“Shots Fired” a good effort
But police-shooting drama won’t burst your political bubble
“Shots Fired” isn’t the first television show to examine our ongoing conversations about police violence and racial division, but it might be the small screen’s most deliberate effort.
The 10-hour limited series, which premiered Wednesday on Fox, follows the aftermath of two racially charged police shootings in a small North Carolina town. Created by husband-wife team Gina Prince-Bythewood and Reggie Rock Bythewood, “Shots Fired” demands a delicate balance between serious subject matter and entertaining twists that keep viewers tuning in every week.
The drama begins when Joshua Beck (Tristan Wilds), a baby-faced sheriff ’s deputy, fatally shoots a white unarmed college student. Beck, the only black officer in the Gate Station police department, had been on patrol in an impoverished, predominantly black neighborhood and says the student, Jesse Carr, reached for his firearm after he stopped him on suspicion of dealing or buying drugs.
The Department of Justice sends in special prosecutor Preston Terry (Stephan James) and cop-turned-investigator Ashe Akino (Sanaa Lathan) to scrutinize the shooting. In the interest of optics, both Preston and Ashe are black. As they navigate their new surroundings, they discover that a black teenager named Joey Campbell had been killed weeks earlier, but his death has drawn little attention outside of his community, where people believe he was killed by the cops. Their investigation — and the mystery at the center of the show — deepens when Ashe and Preston identify a possible link between the two cases.
“Shots Fired” is thoughtful and ambitious, but dutiful in a way that renders its social commentary less compelling than, say, that of “American Crime.” For three seasons, ABC’s anthology series has tackled various facets of social injustice, and its success lies in its ability to explore the aspirations, fears and internal conflicts of the people involved. “Shots Fired” has tender, complex moments but too often veers toward the procedural, with a dash of soap suds thrown in for good measure.
Lathan, who starred in Prince-Bythewood’s beloved 2000 film “Love & Basketball,” and James lead a talented ensemble cast that features Helen Hunt, Richard Dreyfuss, Stephen Moyer, Jill Hennessy and Dennis Haysbert. The acting is top-notch, but the show sometimes stretches itself too thin — darting in and out of everyone’s homes and workplaces instead of lingering in a select few.
Ashe, haunted by her own past in law enforcement, has anger issues that exacerbate a raging custody war with her ex. Preston can’t compete with his NFL star brother when it comes to their sports-obsessed father (Haysbert). He also begins an ethically questionable relationship that appears to be little more than a hashtag friendly plot device. And the show unnecessarily establishes a will-they-won’t-they tension between Ashe and Preston.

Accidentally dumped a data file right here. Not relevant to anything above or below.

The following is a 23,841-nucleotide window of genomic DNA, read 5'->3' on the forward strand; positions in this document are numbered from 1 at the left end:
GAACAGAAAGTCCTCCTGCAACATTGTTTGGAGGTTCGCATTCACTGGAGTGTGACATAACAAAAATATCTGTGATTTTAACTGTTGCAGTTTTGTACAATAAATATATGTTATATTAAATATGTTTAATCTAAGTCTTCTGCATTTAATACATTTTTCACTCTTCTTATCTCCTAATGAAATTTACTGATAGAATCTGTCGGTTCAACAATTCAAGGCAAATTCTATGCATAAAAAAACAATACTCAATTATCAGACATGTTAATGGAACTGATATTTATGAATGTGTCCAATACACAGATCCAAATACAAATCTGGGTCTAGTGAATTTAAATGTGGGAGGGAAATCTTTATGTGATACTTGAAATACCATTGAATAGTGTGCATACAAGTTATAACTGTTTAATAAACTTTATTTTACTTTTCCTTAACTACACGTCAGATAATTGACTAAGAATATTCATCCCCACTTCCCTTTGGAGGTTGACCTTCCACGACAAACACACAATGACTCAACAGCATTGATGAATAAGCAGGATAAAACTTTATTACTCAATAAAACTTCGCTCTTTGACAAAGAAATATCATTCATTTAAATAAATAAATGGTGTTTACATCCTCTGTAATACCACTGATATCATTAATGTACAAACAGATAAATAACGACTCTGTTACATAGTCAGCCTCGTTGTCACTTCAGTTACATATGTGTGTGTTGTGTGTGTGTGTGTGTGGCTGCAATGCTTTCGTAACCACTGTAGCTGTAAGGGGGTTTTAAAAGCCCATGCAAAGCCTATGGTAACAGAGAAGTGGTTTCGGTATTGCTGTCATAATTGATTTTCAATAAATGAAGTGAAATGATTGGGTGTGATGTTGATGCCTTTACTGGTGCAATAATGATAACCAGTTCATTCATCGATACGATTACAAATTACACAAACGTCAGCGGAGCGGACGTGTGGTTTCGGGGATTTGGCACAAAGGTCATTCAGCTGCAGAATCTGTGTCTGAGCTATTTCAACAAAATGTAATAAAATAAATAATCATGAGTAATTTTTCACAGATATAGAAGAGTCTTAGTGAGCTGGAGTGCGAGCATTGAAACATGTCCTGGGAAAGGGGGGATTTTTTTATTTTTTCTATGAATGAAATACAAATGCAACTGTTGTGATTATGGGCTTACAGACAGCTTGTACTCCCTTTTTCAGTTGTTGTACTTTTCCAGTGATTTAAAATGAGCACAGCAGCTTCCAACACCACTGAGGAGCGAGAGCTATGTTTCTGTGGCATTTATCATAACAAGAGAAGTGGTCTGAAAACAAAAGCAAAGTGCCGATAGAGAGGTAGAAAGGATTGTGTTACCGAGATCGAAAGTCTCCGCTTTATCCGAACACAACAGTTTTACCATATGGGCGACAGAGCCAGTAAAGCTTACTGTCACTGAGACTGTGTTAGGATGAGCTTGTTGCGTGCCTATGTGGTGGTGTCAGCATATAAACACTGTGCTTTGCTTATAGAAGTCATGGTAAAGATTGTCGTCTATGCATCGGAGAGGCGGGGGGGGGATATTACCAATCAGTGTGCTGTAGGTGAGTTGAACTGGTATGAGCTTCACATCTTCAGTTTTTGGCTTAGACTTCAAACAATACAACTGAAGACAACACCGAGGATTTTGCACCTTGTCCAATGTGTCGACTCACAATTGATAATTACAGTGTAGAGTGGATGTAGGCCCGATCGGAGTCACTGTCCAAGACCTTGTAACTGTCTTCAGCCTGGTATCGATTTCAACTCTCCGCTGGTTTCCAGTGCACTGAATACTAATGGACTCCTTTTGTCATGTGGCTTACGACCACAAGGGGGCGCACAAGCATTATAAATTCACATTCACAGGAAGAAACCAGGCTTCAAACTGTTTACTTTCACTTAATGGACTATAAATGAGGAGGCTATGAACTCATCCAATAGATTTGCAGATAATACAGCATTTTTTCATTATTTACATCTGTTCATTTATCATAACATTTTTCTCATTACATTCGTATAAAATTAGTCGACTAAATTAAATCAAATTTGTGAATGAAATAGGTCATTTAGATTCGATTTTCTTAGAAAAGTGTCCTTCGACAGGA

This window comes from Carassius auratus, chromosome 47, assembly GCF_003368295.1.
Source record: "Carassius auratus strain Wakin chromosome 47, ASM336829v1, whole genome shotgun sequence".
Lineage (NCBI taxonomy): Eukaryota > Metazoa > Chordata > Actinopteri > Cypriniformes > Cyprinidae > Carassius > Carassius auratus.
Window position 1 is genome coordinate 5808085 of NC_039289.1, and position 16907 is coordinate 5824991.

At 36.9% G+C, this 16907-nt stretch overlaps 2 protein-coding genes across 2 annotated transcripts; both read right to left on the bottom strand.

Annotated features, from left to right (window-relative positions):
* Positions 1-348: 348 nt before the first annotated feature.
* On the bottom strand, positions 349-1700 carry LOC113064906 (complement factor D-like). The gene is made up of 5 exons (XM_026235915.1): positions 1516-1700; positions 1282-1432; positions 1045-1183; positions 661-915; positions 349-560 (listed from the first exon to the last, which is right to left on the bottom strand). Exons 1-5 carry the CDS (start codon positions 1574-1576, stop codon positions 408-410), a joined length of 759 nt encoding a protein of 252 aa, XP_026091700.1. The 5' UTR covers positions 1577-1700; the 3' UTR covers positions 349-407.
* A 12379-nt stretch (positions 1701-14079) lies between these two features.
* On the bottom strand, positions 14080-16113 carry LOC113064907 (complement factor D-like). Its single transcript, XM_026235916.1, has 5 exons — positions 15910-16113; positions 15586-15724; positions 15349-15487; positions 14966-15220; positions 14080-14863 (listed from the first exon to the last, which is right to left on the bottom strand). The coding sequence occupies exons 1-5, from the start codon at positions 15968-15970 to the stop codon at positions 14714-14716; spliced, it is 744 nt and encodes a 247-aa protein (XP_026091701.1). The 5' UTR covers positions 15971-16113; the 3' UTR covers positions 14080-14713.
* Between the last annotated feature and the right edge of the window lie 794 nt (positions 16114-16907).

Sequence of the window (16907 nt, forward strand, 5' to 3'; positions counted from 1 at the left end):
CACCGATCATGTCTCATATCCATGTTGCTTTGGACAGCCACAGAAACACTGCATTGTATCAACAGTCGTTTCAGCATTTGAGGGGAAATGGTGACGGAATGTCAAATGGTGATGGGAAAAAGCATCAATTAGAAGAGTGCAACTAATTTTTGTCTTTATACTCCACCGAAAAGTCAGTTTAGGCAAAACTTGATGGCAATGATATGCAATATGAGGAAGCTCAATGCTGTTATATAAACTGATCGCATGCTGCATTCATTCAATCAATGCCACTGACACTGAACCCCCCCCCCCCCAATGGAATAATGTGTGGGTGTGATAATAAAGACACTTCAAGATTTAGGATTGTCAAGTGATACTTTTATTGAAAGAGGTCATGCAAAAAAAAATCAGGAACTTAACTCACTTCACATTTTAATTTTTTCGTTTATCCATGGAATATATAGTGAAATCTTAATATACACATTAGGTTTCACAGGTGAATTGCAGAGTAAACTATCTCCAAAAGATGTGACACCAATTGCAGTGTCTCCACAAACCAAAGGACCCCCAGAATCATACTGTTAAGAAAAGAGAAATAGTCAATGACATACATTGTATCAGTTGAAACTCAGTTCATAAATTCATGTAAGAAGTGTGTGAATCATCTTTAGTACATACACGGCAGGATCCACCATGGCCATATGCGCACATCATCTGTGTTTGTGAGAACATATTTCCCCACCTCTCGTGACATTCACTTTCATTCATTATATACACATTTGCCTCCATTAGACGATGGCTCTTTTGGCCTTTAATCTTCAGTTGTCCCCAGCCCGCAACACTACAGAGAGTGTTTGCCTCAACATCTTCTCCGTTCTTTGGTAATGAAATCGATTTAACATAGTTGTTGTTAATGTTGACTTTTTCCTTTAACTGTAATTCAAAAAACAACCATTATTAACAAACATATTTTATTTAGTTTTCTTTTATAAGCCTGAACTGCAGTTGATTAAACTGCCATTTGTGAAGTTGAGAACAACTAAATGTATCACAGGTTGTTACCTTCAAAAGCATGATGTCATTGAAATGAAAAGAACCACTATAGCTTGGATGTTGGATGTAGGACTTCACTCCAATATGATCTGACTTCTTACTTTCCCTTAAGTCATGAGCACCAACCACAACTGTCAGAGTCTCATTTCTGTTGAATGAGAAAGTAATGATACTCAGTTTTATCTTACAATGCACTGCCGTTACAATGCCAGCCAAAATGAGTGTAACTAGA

“Shots Fired” is well versed in the Black Lives Matter movement and the legacy of injustice that inspired it. The series invokes the deaths of unarmed black men, women and children — Michael Brown, Tamir Rice, Eric Garner and so many others — but also asks us to consider the implications of private prisons, mass incarceration, poverty, inequality in education and lack of diversity in local police departments.
One of the show’s most striking portraits is Joey’s grieving mother, Shameeka (DeWanda Wise, in a standout performance), who — unlike Jesse’s mother (Hennessy) — always feared for her son’s life. Her heartbreak is compounded by the ever-present threat of his younger brother Shawn (Kylen Davis) meeting a similar fate.
Hunt plays the state’s up-for-reelection governor, who faces criticism for her uneven responses to Jesse and Joey’s deaths. Her good intentions are overshadowed by photo ops and uneasy political alliances. In a telling exchange with Janae James (“Underground’s” Aisha Hinds), a street-smart pastor and activist, the governor extoextols virtues of political compromise. “You make deals in order to make progress,” she tells Janae, reminding her that she doesn’t “want another Ferguson.”
“Ferguson was a tragedy, a rallying cry that spawned a movement, a movement still alive today,” Janae says. “Have you ever considered that maybe I do want another Ferguson?”
“Shots Fired” isn’t subtle, which puts it in contrast with other television efforts to grapple with similar issues. On the ABC sitcom “Blackish,” for example, an episode about police brutality was buoyed by an emotional, honest and intimate conversation among members of a multigenerational family. On Donald Glover’s acclaimed FX series, “Atlanta,” the threat of police violence was an undercurrent that fueled satire and suspense, but never felt like the subject of a Very Special Episode. It left a mark without hitting us over the head.
How heavy the show’s hand feels probably depends on where you stand on the issues. “Shots Fired” isn’t going to change your mind. But it also reflects an increasingly relevant question faced by television viewers: How much do we want our entertainment to resemble real life?
Sanaa Lathan in “Shots Fired,” a drama that debuted this week on Fox.